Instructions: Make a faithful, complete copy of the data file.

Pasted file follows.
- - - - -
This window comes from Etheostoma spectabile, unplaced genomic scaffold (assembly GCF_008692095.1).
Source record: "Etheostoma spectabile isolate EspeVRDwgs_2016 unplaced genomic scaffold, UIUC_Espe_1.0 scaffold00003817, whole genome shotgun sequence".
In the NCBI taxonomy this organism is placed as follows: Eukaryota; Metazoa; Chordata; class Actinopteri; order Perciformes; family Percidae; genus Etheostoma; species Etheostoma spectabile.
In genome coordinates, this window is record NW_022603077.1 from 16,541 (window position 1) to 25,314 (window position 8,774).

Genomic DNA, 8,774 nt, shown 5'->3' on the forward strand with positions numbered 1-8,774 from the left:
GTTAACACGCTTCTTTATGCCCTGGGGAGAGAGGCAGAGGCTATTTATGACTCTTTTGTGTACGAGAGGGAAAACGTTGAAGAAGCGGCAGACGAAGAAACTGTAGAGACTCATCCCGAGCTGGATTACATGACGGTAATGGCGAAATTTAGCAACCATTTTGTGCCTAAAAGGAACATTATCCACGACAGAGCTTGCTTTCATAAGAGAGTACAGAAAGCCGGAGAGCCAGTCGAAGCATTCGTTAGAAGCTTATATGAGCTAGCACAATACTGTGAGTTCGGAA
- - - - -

This window comes from Etheostoma spectabile, unplaced genomic scaffold (assembly GCF_008692095.1).
Source record: "Etheostoma spectabile isolate EspeVRDwgs_2016 unplaced genomic scaffold, UIUC_Espe_1.0 scaffold00003817, whole genome shotgun sequence".
In the NCBI taxonomy this organism is placed as follows: Eukaryota; Metazoa; Chordata; class Actinopteri; order Perciformes; family Percidae; genus Etheostoma; species Etheostoma spectabile.
In genome coordinates, this window is record NW_022603077.1 from 16,541 (window position 1) to 25,314 (window position 8,774).

Genomic DNA, 8,774 nt, shown 5'->3' on the forward strand with positions numbered 1-8,774 from the left:
GTTAACACGCTTCTTTATGCCCTGGGGAGAGAGGCAGAGGCTATTTATGACTCTTTTGTGTACGAGAGGGAAAACGTTGAAGAAGCGGCAGACGAAGAAACTGTAGAGACTCATCCCGAGCTGGATTACATGACGGTAATGGCGAAATTTAGCAACCATTTTGTGCCTAAAAGGAACATTATCCACGACAGAGCTTGCTTTCATAAGAGAGTACAGAAAGCCGGAGAGCCAGTCGAAGCATTCGTTAGAAGCTTATATGAGCTAGCACAATACTGTGAGTTCGGAA